We meet the inventor Hiram Maxim (the inventor of the Maxim Machine Gun) who is watching the Woking Pit where the Martians have erected a massive tower. And Sir J Dullanty (chemist, engineer, inventor, and philanthropist) whose Scottish estate (Rotch Wood) abutted Balmoral enters the story for the first time.
For Toni, today is a day of fear, tears, and emotional fatigue. Toni is a strong independent woman, but even the strongest must acknowledge their fears.
10-Jun 00:01 – Thursday
Today we experience ‘The Miracle of Deliverance’ – the evacuation of 338,000 of London’s inhabitants to France by means of civilian small vessels via Harwich, Foulness, Shoebury, et al while protected by the British Home Fleet.
And through the eyes of Lieutenant Carver, the senior officer of the Royal Marines detachment assigned to HMS Thunder Child, we experience the destruction of 3 tripods before Thunder Child’s self immolation.
In London Toni’s diary documents her increasing anger at the absence of any government below ‘the-line’, and introduces us to Sir John Fowler, who was a noted civil engineer. He was the engineer for the London Metropolitan Railway, and a resident of Queen Anne’s Mansions.
While Morant’s own efforts to organise begin to bear fruit, Lt Dullanty (4th Coy. CdSmGd) who has been ordered to provide an outer perimeter to the Queen’s transfer observes the HMS Thunder Child’s battle with 4 tripods, and recovers the corpse of a Martian.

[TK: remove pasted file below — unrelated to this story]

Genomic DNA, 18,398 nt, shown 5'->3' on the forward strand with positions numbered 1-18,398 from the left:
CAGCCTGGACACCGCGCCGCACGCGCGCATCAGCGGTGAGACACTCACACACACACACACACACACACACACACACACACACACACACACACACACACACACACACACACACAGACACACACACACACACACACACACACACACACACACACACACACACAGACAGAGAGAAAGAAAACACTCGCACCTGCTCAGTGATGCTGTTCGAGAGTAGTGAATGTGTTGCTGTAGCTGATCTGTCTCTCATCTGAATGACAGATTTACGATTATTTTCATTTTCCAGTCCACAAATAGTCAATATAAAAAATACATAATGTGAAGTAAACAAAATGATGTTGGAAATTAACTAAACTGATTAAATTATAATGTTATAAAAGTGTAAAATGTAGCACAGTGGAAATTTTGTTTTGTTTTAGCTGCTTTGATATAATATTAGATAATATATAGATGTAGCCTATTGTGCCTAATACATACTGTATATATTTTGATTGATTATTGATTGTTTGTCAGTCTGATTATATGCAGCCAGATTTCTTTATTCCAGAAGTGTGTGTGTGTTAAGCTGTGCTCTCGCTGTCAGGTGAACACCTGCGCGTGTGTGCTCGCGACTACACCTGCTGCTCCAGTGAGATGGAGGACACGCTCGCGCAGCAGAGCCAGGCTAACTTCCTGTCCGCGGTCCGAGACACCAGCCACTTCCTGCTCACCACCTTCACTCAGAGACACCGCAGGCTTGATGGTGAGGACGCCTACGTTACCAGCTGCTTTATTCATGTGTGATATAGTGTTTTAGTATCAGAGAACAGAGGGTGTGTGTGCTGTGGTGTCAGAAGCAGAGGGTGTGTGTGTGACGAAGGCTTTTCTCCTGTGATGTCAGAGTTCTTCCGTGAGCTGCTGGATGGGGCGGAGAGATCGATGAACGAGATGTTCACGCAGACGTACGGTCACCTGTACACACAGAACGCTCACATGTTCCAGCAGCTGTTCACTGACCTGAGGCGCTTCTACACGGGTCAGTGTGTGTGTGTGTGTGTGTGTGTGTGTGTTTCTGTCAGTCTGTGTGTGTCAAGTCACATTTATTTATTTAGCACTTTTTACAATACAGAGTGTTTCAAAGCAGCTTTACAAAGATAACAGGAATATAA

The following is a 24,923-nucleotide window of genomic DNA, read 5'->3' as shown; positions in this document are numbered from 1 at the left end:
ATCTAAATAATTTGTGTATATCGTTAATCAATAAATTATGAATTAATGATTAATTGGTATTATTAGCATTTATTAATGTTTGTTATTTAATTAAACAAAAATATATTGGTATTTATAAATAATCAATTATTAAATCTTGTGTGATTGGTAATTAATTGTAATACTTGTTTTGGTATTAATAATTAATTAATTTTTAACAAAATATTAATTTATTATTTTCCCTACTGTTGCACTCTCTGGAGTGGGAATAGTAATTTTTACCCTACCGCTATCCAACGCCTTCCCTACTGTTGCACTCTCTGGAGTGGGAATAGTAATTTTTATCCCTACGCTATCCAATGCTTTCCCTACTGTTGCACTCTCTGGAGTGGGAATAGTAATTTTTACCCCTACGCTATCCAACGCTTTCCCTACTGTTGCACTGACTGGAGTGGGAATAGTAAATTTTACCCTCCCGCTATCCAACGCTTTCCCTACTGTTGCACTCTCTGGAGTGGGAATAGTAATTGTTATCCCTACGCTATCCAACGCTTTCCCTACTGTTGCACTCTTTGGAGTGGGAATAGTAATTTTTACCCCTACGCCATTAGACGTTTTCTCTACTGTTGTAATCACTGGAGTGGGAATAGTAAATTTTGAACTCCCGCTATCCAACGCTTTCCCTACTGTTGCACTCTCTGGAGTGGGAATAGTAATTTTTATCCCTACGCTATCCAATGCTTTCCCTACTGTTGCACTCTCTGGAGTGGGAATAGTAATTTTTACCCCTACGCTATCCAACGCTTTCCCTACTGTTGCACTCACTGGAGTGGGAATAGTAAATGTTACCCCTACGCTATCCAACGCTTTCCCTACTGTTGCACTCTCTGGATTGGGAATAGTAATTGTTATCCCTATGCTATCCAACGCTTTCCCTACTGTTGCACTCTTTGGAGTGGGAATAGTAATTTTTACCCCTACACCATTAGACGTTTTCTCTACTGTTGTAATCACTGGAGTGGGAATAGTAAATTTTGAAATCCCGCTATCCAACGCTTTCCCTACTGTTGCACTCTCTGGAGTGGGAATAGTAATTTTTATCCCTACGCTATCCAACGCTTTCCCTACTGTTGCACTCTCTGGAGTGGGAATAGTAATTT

11-Jun 00:01 – Friday
The Queen arrives at Balmoral, much to the distress of the British Government who had arranged for her to travel to Paris, and the first description of the Martians is obtained when a recovered Martian corpse is rushed to the #RotchWoodEstate in Scotland for autopsy.
In London, the scarcity of entries in Toni’s diary today shows how the group has been almost overwhelmed with the situation. However, they continue to organize and today ‘elect’ Elizabeth Cadbury as their commander-in-chief.
Morant’s escape route now permits refugees to get as far as Finchley Road Station using the underground. From there a network of safe houses has been set up to take refugees to a staging point 30 miles northeast of London.
12-Jun 00:01 – Saturday
In London, once again Toni’s diary has only a few entries for the day, but they are important ones – documenting decisions to make sure they remain safe, research on the black smoke, and the frightening sounds made by the Martians during their patrols.
Morant’s guests, Marie and Pierre Curie, become fixated (according to Morant) on the idea that the Martians are unable to digest arsenic.
Commander Carver, now behind enemy lines with a small scratch group of 25 (Marines, Horse Guards, and misc. stragglers) prepares to march on Woking to destroy the radio mask erected by the Martians.
13-Jun 00:01 – Sunday
Despite the loss of 3 tripods the Martians have continued a cautious push northward, reaching the outskirts of Didcot today.